submitted? What latitude should the PTO permit for late submission
     of a publication fee?

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COMMENT ON QUESTION 07:
    No comments supplied
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QUESTION 08:
     The delayed filing of either a claim for priority under 35 U.S.C.
     119 or 120 may result in the delayed publication of the
     application. Should priority or benefit be lost if not made
     within a reasonable time after filing? What latitude should the
     PTO permit for later claiming of priority or benefit?

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COMMENT ON QUESTION 08:
    No comments supplied
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QUESTION 09:
     Once the patent has issued, should the paper document containing
     information similar to that published in the Gazette of Patent
     Application Notice, i.e., the Patent Application Notice, be
     removed from the search files, and should publication information
     be included on the issued patent?

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COMMENT ON QUESTION 09:
    No comments supplied
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QUESTION 10:
     After publication, should access to the content of the
     application file be limited to the originally filed application
     papers? If not, what degree of access should be permilted? Should
     access be limited to the content before publication, or should it
     extend to materials added after publication?

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COMMENT ON QUESTION 10:
    No comments supplied
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QUESTION 11:
     11.  After publication, should assignment records of a published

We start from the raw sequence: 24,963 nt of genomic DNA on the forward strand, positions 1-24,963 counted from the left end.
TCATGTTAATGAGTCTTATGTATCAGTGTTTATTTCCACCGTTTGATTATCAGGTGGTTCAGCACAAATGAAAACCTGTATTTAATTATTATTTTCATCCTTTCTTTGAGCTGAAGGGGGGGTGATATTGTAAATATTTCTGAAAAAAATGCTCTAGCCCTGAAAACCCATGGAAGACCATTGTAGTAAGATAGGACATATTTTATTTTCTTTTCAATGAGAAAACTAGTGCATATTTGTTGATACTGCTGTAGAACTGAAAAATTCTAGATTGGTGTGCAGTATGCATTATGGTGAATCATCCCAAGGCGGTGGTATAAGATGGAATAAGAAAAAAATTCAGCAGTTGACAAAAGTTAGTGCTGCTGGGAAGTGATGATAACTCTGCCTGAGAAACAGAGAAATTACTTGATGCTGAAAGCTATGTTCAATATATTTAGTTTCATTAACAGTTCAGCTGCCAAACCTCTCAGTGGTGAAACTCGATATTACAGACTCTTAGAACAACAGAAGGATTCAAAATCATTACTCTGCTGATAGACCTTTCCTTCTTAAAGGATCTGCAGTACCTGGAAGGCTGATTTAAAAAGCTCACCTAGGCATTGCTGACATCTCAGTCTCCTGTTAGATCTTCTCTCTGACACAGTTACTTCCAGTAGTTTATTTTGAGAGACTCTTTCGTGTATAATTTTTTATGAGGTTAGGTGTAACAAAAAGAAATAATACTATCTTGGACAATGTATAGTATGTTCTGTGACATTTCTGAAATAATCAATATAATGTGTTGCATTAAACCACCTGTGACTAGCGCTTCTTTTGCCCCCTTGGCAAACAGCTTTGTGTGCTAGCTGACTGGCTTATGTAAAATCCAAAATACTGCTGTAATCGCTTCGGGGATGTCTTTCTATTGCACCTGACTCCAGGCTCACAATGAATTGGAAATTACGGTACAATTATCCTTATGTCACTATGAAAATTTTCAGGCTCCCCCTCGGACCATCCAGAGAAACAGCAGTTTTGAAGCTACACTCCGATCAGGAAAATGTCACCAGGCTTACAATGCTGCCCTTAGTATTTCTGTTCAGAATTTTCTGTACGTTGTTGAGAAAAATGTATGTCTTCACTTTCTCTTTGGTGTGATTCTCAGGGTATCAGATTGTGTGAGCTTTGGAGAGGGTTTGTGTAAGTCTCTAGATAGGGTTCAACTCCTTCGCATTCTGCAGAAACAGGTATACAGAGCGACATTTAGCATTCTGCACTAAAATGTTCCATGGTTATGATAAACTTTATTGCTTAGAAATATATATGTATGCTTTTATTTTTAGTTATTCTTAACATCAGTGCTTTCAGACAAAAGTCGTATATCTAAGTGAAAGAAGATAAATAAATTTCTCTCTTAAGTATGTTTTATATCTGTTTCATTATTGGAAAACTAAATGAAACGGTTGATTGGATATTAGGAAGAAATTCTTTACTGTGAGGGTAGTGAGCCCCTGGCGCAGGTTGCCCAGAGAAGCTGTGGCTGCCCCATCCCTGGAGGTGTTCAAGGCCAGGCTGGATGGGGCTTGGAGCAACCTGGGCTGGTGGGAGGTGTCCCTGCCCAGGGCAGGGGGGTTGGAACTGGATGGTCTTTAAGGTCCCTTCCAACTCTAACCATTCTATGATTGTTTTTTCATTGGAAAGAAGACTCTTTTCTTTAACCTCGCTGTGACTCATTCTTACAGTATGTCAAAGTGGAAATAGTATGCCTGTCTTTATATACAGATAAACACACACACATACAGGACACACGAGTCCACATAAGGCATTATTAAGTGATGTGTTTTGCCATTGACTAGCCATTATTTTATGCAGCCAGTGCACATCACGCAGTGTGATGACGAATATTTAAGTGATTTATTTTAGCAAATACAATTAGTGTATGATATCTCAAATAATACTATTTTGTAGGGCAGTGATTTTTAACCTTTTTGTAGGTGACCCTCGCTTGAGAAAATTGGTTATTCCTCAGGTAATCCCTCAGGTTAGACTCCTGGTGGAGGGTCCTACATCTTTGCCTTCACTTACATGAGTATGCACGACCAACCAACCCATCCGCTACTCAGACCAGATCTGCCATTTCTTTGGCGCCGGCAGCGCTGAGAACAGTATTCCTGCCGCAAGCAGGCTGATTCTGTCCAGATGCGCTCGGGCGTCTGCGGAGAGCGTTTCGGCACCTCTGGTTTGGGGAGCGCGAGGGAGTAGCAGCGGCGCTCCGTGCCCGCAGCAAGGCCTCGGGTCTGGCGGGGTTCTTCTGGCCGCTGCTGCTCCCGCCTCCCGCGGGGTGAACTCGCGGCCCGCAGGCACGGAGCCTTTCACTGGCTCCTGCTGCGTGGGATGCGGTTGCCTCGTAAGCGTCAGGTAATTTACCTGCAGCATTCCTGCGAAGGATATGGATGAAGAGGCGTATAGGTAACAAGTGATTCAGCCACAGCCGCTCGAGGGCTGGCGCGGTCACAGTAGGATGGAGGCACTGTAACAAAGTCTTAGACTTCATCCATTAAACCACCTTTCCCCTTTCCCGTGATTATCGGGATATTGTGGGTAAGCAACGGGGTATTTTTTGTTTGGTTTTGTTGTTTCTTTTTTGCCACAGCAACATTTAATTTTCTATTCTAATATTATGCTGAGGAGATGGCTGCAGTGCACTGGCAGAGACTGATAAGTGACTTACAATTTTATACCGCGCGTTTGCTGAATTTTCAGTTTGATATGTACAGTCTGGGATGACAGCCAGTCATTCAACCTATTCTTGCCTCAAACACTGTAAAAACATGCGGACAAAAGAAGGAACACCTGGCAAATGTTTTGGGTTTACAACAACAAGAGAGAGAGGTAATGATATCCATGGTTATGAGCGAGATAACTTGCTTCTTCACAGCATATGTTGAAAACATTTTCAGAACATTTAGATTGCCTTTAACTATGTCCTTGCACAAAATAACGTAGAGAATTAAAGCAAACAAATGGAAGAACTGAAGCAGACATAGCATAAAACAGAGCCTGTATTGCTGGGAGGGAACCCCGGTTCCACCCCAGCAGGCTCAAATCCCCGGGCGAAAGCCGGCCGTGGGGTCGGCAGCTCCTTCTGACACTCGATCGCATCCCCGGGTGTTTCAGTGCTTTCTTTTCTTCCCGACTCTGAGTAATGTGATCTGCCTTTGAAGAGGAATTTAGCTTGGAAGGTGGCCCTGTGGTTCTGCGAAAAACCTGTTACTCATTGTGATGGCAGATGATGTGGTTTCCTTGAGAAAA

application also be made accessible to the public?

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COMMENT ON QUESTION 11:
    No comments supplied
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QUESTION 12:
     After publication, should access include the deposit of
     biological materials as set forth in 37 CFR 1.802 et seq.?

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COMMENT ON QUESTION 12:
    No comments supplied
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QUESTION 13:
     What types of problems will be encountered if all amendments must
     be made by (a) substitute paragraphs and claims, (b) substitute
     pages, or (c) replacement of the entire application?

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COMMENT ON QUESTION 13:
    No comments supplied
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QUESTION 14:
     Should protest procedures be modified to permit the third party
     submission of prior art only prior to a specific period after
     publication of the application?  What action should be taken with
     respect to untimely submissions by a third party?

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COMMENT ON QUESTION 14:
    No comments supplied